Die heutige Vase beinhaltet eine meiner Lieblingsblumen. Sie ist unkompliziert, gesund, anspruchslos, und wenn sie deinen Garten liebt, bleibt sie dir ewig treu. Es handelt sich um die zweijährige Cerinthe major ‚Purpurascens‘. Sie blüht jetzt, und da ihre Liebe zu meinem Garten mit jedem Jahr grösser wird, hat sich diese charmante Vagabundin mittlerweile fast überall niedergelassen. Dabei wird sie aber nie lästig und ist –falls man’s über’s Herz bringt– schnell entfernt. Ich schneide sie lieber für die Vase! Umschlungen wird sie von einer anderen Wilden, die vor allem jetzt in unserer Region sehr begehrt ist: Sie werden bei uns „respounchous“ genannt und heissen lateinisch Dioscorea communis. Nun sammelt man die jungen Triebspitzen und bereitet sie wie wilden Spargel zu. Es ist übrigens eine sehr adrette Kletterpflanze mit herzförmigem Laub, die sich im Spätsommer mit knallroten Beeren schmückt. Voilà, wieder was dazu gelernt! Schaut bei Cathy, der Erfinderin der Montasgvase vorbei. Ich wünsche euch eine sonnige Woche und viele schöne Naturbegegnungen 🙂

Today’s vase features one of my favourite flowers. It’s unfussy, healthy and undemanding and if it decides to love your garden, it’ll stay with you forever. I’m talking about the biennial Cerinthe major ‚Purpurascens‘. It’s flowering now and because its love for my garden is seemingly growing, this charming vagabond has settled in a lot of corners. Not in a rogue-like way though, and it can easily be pulled up where it isn’t wanted and if you have the heart to do so…or you can cut some for the vase! Another wild plant has used mine as a support. It’s a delicacy and much in demand these days in our part of the world. They’re called „respounchous“ by the locals, Dioscorea communis in Latin. You collect the tips of the young shoots and prepare them like wild asparagus. It’s a most attractive climber by the way with heart-shaped leaves and is covered in delightful red berries later in the year. Hope I was able to teach you something new! Pop over to Cathy who’s hosting the Vase on a monday. Wishing you a sunny week and beautiful nature encounters 🙂

21 thoughts

  1. I’ve used Cerinthe today too, in my vase; it is such a useful plant. When I was in the south of Italy a couple of weeks ago I saw the native wild form growing which is identical but with yellow flowers. I think these are just as attractive but I’ve never seen them in gardens. Sadly it was too early for there to have been any seeds but I will try to seach for some.

  2. Cerinthe is populat in vases today, but I guess you will be the only one with ‚Dioscorea communis‘ which I googled to see if there was a common UK name….black bryony. I thought it looked bryony-like but it is white bryony we get in our garden and it is a little different. Not sure if you can eat that one… 😉 Thanks for sharing today, Annette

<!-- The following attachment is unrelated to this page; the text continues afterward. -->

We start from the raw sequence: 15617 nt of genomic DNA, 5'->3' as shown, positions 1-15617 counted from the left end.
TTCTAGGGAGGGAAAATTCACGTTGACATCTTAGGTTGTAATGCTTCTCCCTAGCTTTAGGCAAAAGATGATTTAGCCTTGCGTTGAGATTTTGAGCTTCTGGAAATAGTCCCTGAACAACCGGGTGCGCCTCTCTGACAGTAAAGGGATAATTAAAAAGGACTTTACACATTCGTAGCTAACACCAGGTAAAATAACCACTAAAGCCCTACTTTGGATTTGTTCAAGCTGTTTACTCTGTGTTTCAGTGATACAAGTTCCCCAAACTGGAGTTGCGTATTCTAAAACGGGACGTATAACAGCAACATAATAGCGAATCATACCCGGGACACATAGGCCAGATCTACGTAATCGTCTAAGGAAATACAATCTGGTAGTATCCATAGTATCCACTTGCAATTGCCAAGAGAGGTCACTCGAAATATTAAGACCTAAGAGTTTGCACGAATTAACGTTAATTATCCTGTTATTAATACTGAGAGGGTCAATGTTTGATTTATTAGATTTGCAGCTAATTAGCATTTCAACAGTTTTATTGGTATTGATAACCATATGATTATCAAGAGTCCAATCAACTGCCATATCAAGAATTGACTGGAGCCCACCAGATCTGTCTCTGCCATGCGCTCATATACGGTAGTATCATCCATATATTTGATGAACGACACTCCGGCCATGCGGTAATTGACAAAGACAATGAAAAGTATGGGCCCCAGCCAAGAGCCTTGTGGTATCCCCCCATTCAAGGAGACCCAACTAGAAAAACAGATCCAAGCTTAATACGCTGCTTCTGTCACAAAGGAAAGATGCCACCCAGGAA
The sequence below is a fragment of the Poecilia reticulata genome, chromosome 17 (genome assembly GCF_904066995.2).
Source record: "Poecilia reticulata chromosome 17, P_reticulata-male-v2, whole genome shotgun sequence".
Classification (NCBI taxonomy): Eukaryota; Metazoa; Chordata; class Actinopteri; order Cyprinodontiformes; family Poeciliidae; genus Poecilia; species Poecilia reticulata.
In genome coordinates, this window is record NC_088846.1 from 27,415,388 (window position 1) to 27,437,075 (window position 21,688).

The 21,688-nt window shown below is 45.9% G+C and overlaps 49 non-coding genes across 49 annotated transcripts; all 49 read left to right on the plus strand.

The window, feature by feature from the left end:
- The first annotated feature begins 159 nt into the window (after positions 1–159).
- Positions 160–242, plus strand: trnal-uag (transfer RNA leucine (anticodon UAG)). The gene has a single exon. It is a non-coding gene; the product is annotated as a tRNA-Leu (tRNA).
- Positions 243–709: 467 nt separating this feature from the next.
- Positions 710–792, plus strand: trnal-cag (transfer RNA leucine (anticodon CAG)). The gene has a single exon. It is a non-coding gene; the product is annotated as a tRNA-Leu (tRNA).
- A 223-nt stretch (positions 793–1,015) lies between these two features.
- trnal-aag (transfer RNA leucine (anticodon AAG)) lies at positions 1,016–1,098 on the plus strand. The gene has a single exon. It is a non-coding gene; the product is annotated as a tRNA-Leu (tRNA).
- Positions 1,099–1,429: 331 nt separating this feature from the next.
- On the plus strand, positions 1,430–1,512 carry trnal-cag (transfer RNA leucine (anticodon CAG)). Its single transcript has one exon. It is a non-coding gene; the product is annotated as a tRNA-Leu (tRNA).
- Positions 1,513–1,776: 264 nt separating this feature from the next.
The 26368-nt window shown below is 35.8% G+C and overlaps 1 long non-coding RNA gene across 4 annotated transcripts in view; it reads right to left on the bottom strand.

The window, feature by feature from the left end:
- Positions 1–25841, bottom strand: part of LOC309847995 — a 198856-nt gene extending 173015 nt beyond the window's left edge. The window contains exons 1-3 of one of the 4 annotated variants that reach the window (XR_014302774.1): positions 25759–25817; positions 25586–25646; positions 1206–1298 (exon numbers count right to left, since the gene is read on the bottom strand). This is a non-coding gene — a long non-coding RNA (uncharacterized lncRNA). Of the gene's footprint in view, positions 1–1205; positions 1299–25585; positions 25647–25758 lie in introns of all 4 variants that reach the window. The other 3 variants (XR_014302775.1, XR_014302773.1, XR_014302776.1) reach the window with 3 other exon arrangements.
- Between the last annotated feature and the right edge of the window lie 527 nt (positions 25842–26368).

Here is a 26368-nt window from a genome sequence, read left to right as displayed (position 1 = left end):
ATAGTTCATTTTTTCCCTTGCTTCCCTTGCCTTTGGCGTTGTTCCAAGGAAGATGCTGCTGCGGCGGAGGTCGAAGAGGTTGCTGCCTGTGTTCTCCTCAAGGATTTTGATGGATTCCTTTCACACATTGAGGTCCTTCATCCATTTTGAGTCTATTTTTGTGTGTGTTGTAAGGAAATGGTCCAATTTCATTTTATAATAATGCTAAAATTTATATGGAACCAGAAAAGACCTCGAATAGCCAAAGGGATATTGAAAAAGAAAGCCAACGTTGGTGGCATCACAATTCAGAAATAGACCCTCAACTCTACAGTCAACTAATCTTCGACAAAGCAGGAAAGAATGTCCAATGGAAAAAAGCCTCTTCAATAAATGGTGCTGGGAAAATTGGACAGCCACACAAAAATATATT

1. Glad I’ve included that sets me apart, Cathy, and edible too. Black briony is the English word in fact and the tips can be harvested early. Bet Hugh Fearnley-Whittingstall would have something to say to that!

    1. Ist ein ‚must have‘ in meinen Augen, liebe Sabine, und hat diesen Winter -7°C ohne zu murren überstanden. Im Wallis war sie allerdings einjährig, harte Winter sind nichts für sie.

  3. Your happy wanderers amke a lovely vase. Cerinthe rambles through my garden too but never appears in large numbers and our summer temperatures usually send it packing. the Dioscorea is new to me. I like the movement is adds to your vase.

  4. Cerinthe is beautiful and what’s not to like about an easily-removed self spreader. I never have seen it growing in my area but something to research. Dioscorea is unusual. The little pitcher holding your flowers today is very pretty Annette.

  5. Lovely wildlings, Annette! I adore Cerinthe, but seem to have lost quite a few seedlings in the very cold winter – some still battling on near a warm wall! Hopefully when we get some rain others will pop up to replace them.

    1. Mine stood up to -7°C this winter, Cathy, and I was surprised to see them get through that unharmed. In Switzerland I grew them as annuals. Your winters must be a lot tougher than ours.

      1. I think we had nearly -20 C here this winter. Ours are always annual/biennial. I remember seeing quite a few seedlings in the autumn last year, but they mostly seem to be gone now, except for right up near the rampart walls in the warmest part of the garden. Hopefully there’s more seed in the ground – I do have trouble with self-seeders due to the heavy clay. Some like it, others not so happy. Cerinthe was really just beginning to establish.

  6. I love Cerinthe, but it didn’t grow for me when I tried it once a few years ago. That little climber is equally pretty though. I have never heard of it either and looked it up in German – Gemeine Schmerwurz. Prefer the English name!

  7. It’s wonderful seeing your Cerinthe, Annette! And your description is perfect 🙂 I have felt very honored that it has begun seeding around in my very hot, dry little garden… though mine are about finished for the season now. They are definitely annuals here, dying off in the summer, but they have done such a lovely job through the cooler months.
    By the way, I love your little jug too! 😉

  8. Oh I’m entranced by your close up of the cerinthe Annette. I have a couple of self seeders that have overwintered and are just coming into flower now. You’ve certainly taught me something new. I’m off to find out more about dioscorea communis 🙂

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